Monday, March 26, 2007

Systematic Investment Plan (SIP)

Systematic Investment Plan (SIP) – the time-tested method to multiply your money!

The Indian stock market is synonymous with volatility and dynamism. What is the strategy for investors like you and me to sail smoothly in a storm? Past experiences have shown that a disciplined investment plan holds the key to ride bulls and bears in the market. One of the most convenient methods of investing in the stock markets is the SIP. SIP is a powerful tool, with a strategy of not only preserving capital but also translating into substantial creation of wealth in the long run.

What is a Systematic Investment Plan ?

SIP is a method of investing a fixed sum, regularly, in a mutual fund. A SIP allows you to buy units on a pre-determined date at pre-determined intervals at the prevailing NAV on that day. Once you have decided the mutual fund scheme in which you want to invest and on the amount you want to invest and the frequency of investment (monthly or quarterly), you can either give post-dated cheques or ECS instruction, and the investment will be made regularly. SIPs generally start at minimum amounts of Rs 500 per month and the upper limit for using an ECS is Rs 25000 per instruction. Therefore, if you wish to invest Rs 1,00,000 per month, you may need to do it on 4 different dates.Think of each SIP payment as laying a brick. One by one, you will see them transform into a building. You will see your investments grow steadily month after month. Being disciplined is, no doubt, the key to successful investing.

Exploding the myths on SIP

The seemingly simple SIP has been one of the most misunderstood concepts associated with mutual fund investment. Let us now break some myths associated with SIP.

Investment in equity mutual funds should always be done in SIP mode: If you have the maturity and serenity to realize that equities are for the long term and are willing to leave your funds untouched for about 10 years and you have a substantial sum, you can afford to give the SIP route a slip. However, if your horizon is less than five years, SIP is the best alternative.

Rupee cost averaging in a single equity is a kind of SIP : Rupee cost averaging in a single scrip cannot be equated to a SIP. When the market brings down the price of a single scrip, it is giving you information. You need to react to that. Silverline Technologies moved from Rs 30 to Rs 1300 and then to Rs 7! In this case, if you had started a SIP at a price of Rs 1300, today you would be licking your wounds. SIP works in a portfolio (hence a mutual fund) and not in a single scrip.

You cannot invest a lump sum in the same account in which you are doing a SIP: Many people assume that if they are doing a SIP in a particular fund and they have an unexpected surplus, they cannot put that amount in that account.The fact is, in case you are doing a SIP of Rs 10,000 per month in an equity fund and suddenly you have a surplus of Rs 100,000 and you have a 10-year view on the same, then you can just add it to your SIP account. SIP is just a payment mode, not a scheme!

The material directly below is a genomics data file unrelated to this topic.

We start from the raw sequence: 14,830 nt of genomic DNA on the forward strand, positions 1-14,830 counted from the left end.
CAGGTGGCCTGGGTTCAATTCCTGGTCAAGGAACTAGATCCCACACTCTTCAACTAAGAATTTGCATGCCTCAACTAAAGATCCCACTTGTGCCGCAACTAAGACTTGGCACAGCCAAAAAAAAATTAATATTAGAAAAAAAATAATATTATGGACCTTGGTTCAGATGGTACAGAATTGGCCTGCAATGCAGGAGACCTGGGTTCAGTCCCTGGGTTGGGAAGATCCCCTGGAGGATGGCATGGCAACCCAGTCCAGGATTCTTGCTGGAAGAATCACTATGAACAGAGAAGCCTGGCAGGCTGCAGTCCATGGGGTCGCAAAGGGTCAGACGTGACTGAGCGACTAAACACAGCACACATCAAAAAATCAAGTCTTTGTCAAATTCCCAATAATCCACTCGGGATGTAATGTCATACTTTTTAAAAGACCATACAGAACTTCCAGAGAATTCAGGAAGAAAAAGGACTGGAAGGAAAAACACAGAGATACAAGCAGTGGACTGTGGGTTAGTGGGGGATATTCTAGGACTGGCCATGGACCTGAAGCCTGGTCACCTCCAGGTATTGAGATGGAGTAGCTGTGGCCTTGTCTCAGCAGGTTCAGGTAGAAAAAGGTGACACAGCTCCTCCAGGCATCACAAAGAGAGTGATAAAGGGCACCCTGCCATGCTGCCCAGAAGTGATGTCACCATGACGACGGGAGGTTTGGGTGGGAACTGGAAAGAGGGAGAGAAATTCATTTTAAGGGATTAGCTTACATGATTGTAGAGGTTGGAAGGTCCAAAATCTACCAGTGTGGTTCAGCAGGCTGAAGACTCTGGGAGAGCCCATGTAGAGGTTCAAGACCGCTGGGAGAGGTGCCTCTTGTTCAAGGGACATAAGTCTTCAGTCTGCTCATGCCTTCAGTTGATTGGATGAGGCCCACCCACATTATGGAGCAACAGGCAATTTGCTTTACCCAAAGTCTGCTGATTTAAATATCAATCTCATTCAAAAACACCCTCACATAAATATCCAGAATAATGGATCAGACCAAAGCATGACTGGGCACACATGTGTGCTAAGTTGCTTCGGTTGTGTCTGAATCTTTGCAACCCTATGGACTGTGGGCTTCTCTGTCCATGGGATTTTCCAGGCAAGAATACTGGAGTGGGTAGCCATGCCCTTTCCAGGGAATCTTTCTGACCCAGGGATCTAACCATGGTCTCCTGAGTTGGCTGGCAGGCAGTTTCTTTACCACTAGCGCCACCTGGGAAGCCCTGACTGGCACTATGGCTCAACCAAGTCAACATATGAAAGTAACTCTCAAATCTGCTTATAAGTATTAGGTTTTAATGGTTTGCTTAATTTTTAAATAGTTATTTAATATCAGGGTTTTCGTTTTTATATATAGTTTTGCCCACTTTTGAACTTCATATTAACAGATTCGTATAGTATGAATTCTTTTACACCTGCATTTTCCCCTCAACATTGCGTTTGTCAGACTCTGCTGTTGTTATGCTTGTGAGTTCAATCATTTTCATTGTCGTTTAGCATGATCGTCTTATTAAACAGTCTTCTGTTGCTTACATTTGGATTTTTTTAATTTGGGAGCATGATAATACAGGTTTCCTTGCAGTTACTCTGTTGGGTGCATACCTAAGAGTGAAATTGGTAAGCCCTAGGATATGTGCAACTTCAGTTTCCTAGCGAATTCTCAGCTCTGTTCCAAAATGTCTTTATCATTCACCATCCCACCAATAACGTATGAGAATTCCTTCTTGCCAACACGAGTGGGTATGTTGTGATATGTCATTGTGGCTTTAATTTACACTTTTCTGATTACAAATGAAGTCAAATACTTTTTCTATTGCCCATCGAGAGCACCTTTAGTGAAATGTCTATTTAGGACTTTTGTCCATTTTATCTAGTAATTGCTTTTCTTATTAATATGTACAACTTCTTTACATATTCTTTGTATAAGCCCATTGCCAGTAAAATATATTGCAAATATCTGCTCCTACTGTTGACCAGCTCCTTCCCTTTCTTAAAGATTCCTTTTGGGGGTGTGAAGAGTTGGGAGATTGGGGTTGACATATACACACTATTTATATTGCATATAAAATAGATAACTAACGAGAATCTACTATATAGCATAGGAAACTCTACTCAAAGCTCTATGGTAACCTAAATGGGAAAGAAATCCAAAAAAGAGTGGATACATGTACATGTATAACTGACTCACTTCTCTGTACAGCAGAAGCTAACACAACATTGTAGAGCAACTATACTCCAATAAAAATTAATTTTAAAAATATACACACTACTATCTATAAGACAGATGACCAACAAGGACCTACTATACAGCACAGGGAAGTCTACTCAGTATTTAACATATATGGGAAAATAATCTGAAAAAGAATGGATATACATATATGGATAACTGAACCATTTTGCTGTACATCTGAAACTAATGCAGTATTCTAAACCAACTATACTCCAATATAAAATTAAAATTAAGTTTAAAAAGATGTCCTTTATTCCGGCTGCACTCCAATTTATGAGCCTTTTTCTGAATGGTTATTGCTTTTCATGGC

Fear of procecution in the event of non-payment of a monthly investment: In a SIP (unlike an EMI), you are buying an investment every month (or quarter). There is no question of prosecuting you for missing one investment. As a matter of discipline, you should not miss any payment.

SIP works for everybody, but does not work for me: A psychological myth. SIP works in a well-diversified equity fund in the long run. When people put forth arguments that it does not work for them, they have either not chosen a good fund or are looking at a 12 month horizon.

Now that the common misconceptions about SIP have been clarified, I shall discuss some unique advantages that elevate this mode of payment to the pedestal that it deserves in the subsequent blog.

Monday, March 19, 2007

The Final Call

Work your Way up with your Wealth building Winners! (Contd.)

Performance Evaluation of Mutual Funds (contd.)

The Final Call

The option you select will be a function of your income requirement (although dividend income is not a guaranteed income), time horizon as well as the tax bracket that you are in. The option of whether to go for an equity fund or debt fund is a function of your risk appetite and asset allocation.

If you want to invest in an equity-oriented fund for less than a year, it is better to go for dividend payout or re-investment option as equity-oriented funds are exempt from dividend distribution tax (DDT). The growth option would be ideal if it is for more than a year since only short-term capital gains are taxed in the case of an equity-oriented fund.

Debt-oriented funds are not so simple, as you have to balance out between the capital gains tax and the dividend distribution tax.

If your total income falls below the minimum taxable limits, the growth option remains the more tax efficient option across horizons, because in the dividend option, you would suffer the incidence of DDT irrespective of your tax status.

If you are a tax payer and plan to hold a debt fund (money market or liquid fund) for less than one year and fall under the 10% or 20% tax slab, then go for the growth option as this will save you from the 28.3% dividend distribution tax, while your capital gains tax will be 11.3% or 22.6%. In case it is not a money market or liquid fund and you fall in the 20% tax bracket, the dividend option will be the best since DDT is only 14.125%. However, if you fall in a higher tax slab of 30%, then it would make more sense to go for the dividend payout or re-investment option, which will save you more on the capital gains tax of 33.9%, even after factoring in the dividend distribution tax of 28.3%(for money market or liquid funds) or 14.125% (for other debt-oriented funds).

As regards the long-term investment in a debt-oriented fund, it would be advisable to go for growth option. This is because the capital gains tax liability on such an investment will be the long-term capital gains tax rate of not more than 10% and you will not shell out the dividend distribution tax of 28.3% (for money market or liquid funds) or 14.125% (for other debt-oriented funds).

You researched your resources…systematically scouted for consistent performers with sound credentials…selected the right funds and the best option that maximizes returns. Now that the mirror on the wall has answered your question, you have your wealth-building winners ready for action….. actual investment. I shall deal with a disciplined approach to investing, that balances both risk and returns and builds wealth, in the forthcoming blog.

Monday, March 12, 2007

Which Option would you opt for?

Work your Way up with your Wealth building Winners! (Contd.)

Performance Evaluation of Mutual Funds (contd.)

Back to the taxing question with a bang – Which Option would you opt for?